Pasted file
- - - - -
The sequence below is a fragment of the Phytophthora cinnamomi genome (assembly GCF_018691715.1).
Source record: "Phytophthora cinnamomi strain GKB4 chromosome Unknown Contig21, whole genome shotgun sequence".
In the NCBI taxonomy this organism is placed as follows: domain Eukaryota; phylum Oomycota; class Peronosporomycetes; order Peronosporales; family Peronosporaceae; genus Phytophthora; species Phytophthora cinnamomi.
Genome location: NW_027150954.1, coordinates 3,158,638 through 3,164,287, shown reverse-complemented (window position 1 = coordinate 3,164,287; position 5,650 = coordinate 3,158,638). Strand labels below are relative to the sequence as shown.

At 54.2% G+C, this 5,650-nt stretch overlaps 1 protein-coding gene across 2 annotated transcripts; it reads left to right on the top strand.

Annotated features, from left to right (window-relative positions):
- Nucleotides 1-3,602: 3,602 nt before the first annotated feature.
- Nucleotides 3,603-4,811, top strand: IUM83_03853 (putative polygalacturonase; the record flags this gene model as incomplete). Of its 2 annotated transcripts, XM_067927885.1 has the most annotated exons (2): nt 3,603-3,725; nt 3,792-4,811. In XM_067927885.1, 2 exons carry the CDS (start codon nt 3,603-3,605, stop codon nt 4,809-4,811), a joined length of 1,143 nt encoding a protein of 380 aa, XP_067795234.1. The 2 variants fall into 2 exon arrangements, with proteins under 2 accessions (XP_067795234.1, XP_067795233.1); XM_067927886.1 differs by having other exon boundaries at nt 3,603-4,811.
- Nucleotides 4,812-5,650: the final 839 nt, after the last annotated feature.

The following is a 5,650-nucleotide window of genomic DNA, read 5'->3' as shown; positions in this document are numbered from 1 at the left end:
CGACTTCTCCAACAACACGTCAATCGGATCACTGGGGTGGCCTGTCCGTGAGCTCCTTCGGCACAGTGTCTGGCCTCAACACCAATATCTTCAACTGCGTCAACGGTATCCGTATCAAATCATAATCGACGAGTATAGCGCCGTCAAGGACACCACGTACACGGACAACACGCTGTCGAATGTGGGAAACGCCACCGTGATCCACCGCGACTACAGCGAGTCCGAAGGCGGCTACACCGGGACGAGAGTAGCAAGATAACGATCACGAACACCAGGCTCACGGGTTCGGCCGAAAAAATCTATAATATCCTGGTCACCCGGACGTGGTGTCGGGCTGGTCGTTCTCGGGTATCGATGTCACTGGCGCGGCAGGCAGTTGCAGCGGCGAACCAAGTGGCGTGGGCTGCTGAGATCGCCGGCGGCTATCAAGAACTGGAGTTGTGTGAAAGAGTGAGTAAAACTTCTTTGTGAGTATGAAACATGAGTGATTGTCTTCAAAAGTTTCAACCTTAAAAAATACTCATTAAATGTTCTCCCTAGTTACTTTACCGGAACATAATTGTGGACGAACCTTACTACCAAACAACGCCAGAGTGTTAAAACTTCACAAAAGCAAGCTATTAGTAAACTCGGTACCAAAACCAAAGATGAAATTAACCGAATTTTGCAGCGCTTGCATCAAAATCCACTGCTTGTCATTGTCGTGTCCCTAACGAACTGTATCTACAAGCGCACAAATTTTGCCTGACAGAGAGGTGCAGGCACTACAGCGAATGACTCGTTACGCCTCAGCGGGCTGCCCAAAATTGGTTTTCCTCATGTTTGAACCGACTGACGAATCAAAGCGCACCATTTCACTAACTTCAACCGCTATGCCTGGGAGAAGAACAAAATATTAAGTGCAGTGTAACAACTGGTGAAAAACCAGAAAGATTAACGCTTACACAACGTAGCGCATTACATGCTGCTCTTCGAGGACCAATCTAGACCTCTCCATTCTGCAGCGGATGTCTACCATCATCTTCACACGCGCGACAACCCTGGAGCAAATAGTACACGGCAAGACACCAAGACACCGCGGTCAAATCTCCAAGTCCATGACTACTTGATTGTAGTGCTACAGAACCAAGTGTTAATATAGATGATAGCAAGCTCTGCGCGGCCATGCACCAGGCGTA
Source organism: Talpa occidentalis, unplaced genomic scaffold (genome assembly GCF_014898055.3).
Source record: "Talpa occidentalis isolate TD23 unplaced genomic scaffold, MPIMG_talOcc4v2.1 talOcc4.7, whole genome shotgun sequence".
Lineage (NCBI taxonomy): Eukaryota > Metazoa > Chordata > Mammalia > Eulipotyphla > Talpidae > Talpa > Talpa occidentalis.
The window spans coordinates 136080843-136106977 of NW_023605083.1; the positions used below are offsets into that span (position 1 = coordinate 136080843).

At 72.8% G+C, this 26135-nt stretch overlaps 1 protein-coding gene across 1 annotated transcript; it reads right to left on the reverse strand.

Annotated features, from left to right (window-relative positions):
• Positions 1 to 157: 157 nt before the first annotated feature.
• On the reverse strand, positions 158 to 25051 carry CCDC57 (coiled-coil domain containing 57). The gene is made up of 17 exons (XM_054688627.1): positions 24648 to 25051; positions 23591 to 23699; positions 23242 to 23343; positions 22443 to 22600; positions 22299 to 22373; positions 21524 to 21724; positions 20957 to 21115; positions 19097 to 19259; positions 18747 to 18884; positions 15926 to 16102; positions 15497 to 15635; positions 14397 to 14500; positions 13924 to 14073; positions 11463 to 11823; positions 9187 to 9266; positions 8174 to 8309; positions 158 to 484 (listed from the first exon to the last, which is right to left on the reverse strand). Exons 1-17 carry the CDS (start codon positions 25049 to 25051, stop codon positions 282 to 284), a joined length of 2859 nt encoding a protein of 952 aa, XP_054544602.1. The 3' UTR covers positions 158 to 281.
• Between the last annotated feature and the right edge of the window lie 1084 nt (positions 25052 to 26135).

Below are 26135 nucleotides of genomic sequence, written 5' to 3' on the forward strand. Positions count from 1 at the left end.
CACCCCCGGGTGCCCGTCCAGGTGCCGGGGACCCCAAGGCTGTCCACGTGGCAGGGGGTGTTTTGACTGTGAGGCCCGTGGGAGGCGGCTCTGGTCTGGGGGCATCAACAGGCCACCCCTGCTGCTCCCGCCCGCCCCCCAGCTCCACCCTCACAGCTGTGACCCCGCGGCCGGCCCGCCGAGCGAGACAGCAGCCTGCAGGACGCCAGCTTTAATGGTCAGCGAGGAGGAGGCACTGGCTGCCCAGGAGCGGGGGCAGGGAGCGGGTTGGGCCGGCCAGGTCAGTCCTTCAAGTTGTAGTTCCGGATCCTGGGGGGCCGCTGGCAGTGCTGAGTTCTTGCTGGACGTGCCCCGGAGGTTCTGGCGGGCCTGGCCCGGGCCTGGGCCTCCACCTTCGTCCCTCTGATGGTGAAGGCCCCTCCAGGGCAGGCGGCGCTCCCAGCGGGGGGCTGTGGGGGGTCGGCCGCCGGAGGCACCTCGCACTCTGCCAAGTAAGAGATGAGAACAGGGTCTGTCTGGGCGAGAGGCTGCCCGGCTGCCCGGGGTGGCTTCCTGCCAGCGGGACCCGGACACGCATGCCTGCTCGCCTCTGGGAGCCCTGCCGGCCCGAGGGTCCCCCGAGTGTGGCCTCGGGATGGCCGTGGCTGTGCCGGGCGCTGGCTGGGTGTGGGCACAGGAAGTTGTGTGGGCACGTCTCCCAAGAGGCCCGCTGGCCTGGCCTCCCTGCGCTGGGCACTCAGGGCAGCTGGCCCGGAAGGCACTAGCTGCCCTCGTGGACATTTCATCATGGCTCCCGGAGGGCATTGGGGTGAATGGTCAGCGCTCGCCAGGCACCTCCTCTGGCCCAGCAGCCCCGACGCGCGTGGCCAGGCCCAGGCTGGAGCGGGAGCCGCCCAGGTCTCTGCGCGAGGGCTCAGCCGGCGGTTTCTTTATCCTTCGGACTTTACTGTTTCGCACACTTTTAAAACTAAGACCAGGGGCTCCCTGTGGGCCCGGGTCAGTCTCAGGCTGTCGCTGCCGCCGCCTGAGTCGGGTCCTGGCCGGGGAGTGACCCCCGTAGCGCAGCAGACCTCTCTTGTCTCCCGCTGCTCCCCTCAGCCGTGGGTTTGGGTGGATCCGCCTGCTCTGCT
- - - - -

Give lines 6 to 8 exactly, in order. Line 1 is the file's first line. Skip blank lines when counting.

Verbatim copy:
Annotated features, from left to right (window-relative positions):
- Nucleotides 1-3,602: 3,602 nt before the first annotated feature.
- Nucleotides 3,603-4,811, top strand: IUM83_03853 (putative polygalacturonase; the record flags this gene model as incomplete). Of its 2 annotated transcripts, XM_067927885.1 has the most annotated exons (2): nt 3,603-3,725; nt 3,792-4,811. In XM_067927885.1, 2 exons carry the CDS (start codon nt 3,603-3,605, stop codon nt 4,809-4,811), a joined length of 1,143 nt encoding a protein of 380 aa, XP_067795234.1. The 2 variants fall into 2 exon arrangements, with proteins under 2 accessions (XP_067795234.1, XP_067795233.1); XM_067927886.1 differs by having other exon boundaries at nt 3,603-4,811.